There is a continued role for those who loudly declaim that the goal is to control ageing absolutely.
There is now an emerging international social advocacy movement dedicated to extend healthy period of life.
Genetic studies have now firmly established that ageing is regulated by specific genes conserved from yeast to mice.
The major causes of age-related death today will be largely controlled and cured in the 2050s, at least for those in wealthier regions.
Sizable factions within the research and advocacy communities are very interested in having aging officially classified as a disease.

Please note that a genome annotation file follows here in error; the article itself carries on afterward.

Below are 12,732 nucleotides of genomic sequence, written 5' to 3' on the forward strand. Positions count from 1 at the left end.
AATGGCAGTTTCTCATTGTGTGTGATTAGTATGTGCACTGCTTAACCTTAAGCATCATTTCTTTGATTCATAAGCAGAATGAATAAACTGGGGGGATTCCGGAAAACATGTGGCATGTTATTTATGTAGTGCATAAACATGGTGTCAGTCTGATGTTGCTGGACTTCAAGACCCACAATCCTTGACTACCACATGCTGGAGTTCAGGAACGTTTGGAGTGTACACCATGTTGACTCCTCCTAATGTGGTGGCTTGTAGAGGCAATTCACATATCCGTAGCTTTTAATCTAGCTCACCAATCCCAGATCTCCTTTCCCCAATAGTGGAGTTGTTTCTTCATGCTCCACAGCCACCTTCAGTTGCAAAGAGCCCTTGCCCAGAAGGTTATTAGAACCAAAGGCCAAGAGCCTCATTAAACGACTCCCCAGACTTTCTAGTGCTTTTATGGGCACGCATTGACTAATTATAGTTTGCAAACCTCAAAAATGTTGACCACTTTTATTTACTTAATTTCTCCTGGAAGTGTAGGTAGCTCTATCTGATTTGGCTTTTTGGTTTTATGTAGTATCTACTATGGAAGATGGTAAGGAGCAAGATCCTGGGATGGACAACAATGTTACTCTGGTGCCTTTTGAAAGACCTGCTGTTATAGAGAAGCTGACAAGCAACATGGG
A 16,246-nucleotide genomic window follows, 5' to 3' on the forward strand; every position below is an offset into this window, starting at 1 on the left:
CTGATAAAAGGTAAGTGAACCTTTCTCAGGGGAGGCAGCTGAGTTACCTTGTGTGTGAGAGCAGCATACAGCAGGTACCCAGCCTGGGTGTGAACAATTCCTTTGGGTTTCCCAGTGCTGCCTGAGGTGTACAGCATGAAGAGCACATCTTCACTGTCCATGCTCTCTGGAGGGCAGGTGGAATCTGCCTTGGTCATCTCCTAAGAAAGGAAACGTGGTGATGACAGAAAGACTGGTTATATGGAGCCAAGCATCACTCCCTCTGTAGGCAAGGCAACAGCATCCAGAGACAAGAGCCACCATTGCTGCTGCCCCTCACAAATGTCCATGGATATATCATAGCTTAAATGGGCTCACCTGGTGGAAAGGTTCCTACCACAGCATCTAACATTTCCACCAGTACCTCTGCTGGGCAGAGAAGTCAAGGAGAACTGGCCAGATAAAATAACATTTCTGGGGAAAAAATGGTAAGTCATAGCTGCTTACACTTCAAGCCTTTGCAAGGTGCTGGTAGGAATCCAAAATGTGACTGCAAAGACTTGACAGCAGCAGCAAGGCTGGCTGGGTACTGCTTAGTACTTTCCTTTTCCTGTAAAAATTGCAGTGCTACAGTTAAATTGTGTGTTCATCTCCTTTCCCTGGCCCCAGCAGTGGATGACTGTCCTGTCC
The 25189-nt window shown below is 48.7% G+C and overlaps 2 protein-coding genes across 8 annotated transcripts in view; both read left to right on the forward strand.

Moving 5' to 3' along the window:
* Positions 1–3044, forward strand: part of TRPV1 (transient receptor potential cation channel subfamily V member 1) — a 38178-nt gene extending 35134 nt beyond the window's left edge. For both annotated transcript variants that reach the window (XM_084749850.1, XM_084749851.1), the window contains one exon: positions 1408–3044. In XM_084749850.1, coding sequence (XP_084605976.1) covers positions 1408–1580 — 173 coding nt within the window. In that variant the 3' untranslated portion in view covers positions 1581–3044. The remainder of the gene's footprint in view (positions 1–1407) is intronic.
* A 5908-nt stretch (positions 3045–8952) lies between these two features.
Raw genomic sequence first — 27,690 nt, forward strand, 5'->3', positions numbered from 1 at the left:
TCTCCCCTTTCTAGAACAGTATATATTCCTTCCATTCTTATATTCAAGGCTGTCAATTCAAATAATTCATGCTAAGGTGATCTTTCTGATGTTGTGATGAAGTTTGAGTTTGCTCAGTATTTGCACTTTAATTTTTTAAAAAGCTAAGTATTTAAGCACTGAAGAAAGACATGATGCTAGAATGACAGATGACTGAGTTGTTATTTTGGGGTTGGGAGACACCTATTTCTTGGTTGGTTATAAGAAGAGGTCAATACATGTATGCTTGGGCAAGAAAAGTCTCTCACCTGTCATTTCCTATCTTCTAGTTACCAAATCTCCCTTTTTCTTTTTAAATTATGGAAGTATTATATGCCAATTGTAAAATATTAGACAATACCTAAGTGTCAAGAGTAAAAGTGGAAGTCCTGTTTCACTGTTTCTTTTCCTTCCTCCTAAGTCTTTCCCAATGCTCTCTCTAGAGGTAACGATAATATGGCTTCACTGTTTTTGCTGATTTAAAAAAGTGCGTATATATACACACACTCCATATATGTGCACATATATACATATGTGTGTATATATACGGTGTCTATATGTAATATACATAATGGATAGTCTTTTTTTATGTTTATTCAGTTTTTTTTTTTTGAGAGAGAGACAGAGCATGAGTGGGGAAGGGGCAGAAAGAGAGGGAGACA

Whilst many ageing researchers have openly declared that the universality of the ageing process means it is not a disease, ageing fits the given medical…
When I mention to an audience that the first person to live to 200 has already been born – it gets quite the reaction.
Considering aging a disease or a medical condition is actually important because at stake is government approval for anti-aging drug trials.
Unlocking the ability to attain indefinite lifespans is within reach, it would be fatuous not to stretch out and take it.
Accelerating aging research that extends healthy productive lifespans seems to be in everyone's best interests.